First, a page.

Humans are not generally disposed to radical departures from their daily routines. When confronted with a crisis like a pandemic, it’s all too easy to believe that everything will change. But, human behaviour does not change quickly. Many of the more sensationalist predictions are likely to be highly inaccurate.

One of the more commonly espoused predictions is that post-COVID 19, many of us will fundamentally re-evaluate our lives and take advantage of new opportunities to work remotely, resulting in an exodus of Australians from big cities to regional areas in search of a tree, sea, or some other lifestyle change.

Our research suggests very few are considering such a move.

When asked about the likelihood of making a lifestyle change, on average Australians scored just 1.9 points out of a possible 10. This result was broadly consistent across all key demographic groups, although the likelihood of doing so was somewhat higher in the 18-29 age group (3.6 points).

But while quantum change is unlikely, we will see adaptations and modifications to daily life, many of which may last well beyond the current crisis.

Our previous survey focussed on how people were changing their behaviours in response to the virus. Some changes were widespread and immediate – particularly those around increasing personal hygiene, taking overseas holidays and travelling by plane. This time, we asked the extent to which Australians believed the pandemic would change the way they lived, worked and shopped in the future.

Given Coronavirus transmission mechanisms, it’s no surprise improved personal hygiene (e.g. washing hands) is expected to be the most lasting change. Of concern for the tourism industry, the second most frequently cited longer-term changes were taking overseas holidays and travelling by plane.

Among other key ongoing behaviour changes, Australians plan to spend less time on public transport, in major, local and neighbourhood shopping centres and eating out at restaurants in the future. These factors were scored more highly regarding future change than they were back in March in terms of initial responses to the virus.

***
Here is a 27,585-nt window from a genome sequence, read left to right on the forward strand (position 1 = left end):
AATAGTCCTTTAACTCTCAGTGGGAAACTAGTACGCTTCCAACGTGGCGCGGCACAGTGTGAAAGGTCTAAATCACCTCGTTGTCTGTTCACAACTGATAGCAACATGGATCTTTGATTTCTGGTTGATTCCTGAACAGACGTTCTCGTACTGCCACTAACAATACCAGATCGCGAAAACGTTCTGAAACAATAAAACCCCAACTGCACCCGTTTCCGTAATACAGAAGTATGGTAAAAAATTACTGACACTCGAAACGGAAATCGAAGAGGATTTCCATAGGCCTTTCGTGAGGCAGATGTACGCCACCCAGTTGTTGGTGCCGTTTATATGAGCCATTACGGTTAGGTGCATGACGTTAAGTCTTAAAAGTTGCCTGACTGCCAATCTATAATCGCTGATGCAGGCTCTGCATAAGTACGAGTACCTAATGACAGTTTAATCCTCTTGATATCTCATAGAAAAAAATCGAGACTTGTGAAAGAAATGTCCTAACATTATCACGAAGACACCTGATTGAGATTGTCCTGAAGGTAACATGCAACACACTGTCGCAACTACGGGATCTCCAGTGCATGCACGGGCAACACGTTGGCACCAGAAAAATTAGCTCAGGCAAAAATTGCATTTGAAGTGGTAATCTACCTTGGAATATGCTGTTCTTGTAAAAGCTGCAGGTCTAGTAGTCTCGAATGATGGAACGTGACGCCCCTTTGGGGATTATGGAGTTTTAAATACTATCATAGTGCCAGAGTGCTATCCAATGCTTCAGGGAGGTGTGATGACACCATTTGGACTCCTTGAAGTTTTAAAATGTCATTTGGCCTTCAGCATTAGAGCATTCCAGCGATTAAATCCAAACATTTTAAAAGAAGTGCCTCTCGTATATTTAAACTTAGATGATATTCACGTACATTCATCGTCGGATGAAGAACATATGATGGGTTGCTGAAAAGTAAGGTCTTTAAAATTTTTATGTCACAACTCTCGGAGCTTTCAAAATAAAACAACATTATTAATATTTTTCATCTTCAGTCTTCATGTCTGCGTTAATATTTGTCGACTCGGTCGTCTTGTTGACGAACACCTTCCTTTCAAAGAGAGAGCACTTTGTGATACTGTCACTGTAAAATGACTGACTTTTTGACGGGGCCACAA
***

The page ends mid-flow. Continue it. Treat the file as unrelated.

Australians also indicated they would save more for emergencies and make more purchases online in the future. They now are also more likely to expect to work from home rather than go to work.

When people experience positive change for the better, it can become extremely difficult to persuade them to go back to something perceived as less desirable.

When we asked Australians to the rate the extent to which they agreed with the statement “I want my life to return to exactly how it was before the COVID-19 pandemic”, they scored on average only 6.5 points out of a possible 10 (where 10 is agree completely). No demographic group, irrespective of age, income, gender or location, wanted their lives to completely return to ‘normal’.

By state, the extent of agreement ranged from 6.8 points in NSW to 5.6 points in TAS. Men (6.8 points) were somewhat keener to return to their previous lives than women (6.3 points), and older Australians aged over 65 (7.5 points) significantly more so than any other age group.

When asked to identify which aspects of their lives before the pandemic they did not wish to return to, the most commonly cited responses were “more environmental impacts/pollution”, and “the faster pace of life” – nominated by around 4 in 10 Australians as their top answers.